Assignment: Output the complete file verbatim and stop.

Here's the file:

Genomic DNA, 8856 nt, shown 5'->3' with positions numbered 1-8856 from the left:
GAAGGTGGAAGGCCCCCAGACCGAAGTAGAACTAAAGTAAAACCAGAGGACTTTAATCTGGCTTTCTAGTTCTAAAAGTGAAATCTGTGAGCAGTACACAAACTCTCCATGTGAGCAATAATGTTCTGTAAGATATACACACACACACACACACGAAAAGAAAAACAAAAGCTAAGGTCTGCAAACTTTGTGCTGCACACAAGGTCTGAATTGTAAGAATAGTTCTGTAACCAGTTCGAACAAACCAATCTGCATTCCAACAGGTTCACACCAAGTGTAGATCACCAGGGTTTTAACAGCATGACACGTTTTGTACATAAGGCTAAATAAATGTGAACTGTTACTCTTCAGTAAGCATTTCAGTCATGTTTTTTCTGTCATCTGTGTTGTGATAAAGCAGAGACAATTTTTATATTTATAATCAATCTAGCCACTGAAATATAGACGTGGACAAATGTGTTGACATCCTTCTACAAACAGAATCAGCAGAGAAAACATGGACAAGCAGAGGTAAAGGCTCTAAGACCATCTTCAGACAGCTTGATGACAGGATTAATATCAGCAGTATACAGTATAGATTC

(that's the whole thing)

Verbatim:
Genomic DNA, 8856 nt, shown 5'->3' with positions numbered 1-8856 from the left:
GAAGGTGGAAGGCCCCCAGACCGAAGTAGAACTAAAGTAAAACCAGAGGACTTTAATCTGGCTTTCTAGTTCTAAAAGTGAAATCTGTGAGCAGTACACAAACTCTCCATGTGAGCAATAATGTTCTGTAAGATATACACACACACACACACACGAAAAGAAAAACAAAAGCTAAGGTCTGCAAACTTTGTGCTGCACACAAGGTCTGAATTGTAAGAATAGTTCTGTAACCAGTTCGAACAAACCAATCTGCATTCCAACAGGTTCACACCAAGTGTAGATCACCAGGGTTTTAACAGCATGACACGTTTTGTACATAAGGCTAAATAAATGTGAACTGTTACTCTTCAGTAAGCATTTCAGTCATGTTTTTTCTGTCATCTGTGTTGTGATAAAGCAGAGACAATTTTTATATTTATAATCAATCTAGCCACTGAAATATAGACGTGGACAAATGTGTTGACATCCTTCTACAAACAGAATCAGCAGAGAAAACATGGACAAGCAGAGGTAAAGGCTCTAAGACCATCTTCAGACAGCTTGATGACAGGATTAATATCAGCAGTATACAGTATAGATTC